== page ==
Competition policy is an effective and versatile tool to ensure the proper functioning of markets, and should be updated to reflect a number of characteristics of the digital economy. Better balance is required between telecoms sector regulation and competition law, with the latter augmented by better procedures and faster decision making.3
The landscape of digital trust includes many decision makers and implications for business as well as society. At their core, the rules designed to protect society should be applied evenly across the digital economy and not be so prescriptive that opportunities to innovate are blocked. In the dynamic digital environment, industry and business need the freedom — and responsibility — to figure out what works best. One example of this is the mobile industry’s commitment to the principle of the open internet, while advocating flexibility in network management to deliver additional innovations and consumer benefits. Being too prescriptive in regulation and enforcement can get in the way of the best outcomes for consumers.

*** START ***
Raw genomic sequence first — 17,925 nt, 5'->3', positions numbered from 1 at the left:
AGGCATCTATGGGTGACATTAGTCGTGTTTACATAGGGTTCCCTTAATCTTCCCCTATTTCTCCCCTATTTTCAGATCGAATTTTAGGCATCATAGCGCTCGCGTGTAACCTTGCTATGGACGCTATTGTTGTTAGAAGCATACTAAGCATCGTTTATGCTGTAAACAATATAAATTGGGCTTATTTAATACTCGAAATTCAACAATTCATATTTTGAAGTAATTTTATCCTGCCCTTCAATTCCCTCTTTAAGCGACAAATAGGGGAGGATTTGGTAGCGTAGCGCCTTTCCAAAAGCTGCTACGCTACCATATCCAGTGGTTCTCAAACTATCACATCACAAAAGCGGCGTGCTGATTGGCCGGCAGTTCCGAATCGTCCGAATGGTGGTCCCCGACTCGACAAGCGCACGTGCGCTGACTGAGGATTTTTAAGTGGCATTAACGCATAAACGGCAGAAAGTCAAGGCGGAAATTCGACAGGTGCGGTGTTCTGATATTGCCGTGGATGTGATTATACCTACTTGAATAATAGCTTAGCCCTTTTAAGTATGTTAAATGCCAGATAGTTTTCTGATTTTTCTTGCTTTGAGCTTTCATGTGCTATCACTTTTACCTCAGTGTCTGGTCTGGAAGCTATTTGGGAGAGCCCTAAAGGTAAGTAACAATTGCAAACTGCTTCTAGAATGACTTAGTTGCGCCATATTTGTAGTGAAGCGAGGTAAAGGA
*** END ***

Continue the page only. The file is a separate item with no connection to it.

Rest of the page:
“Prescriptive (ex ante) regulations should be replaced where possible with measurable performance –based approaches.”
As a result of digital technologies, the next generation is experiencing a fundamentally different life from what their parents have known. They have unprecedented access to information, resources and digital services that give them greater choice and ability to direct their lives. Digital is not a panacea — that is abundantly clear. But if industry and governments approach the digital revolution with the right mix of policies, regulations and consumer protections while providing the framework for companies to compete and innovate, then society will advance and the welfare of citizens will expand.
“With the right mix of policies, regulations and consumer protections…society will advance and the welfare of citizens will expand.”
1. GSMA, “Safety, Privacy and Security Across the Mobile Ecosystem: Key Issues and Policy Implications” February 2017
2. GSMA, “A New Regulatory Framework for the Digital Ecosystem” February 2016
3. GSMA, “Resetting Competition Policy Frameworks for the Digital Ecosystem” October 2016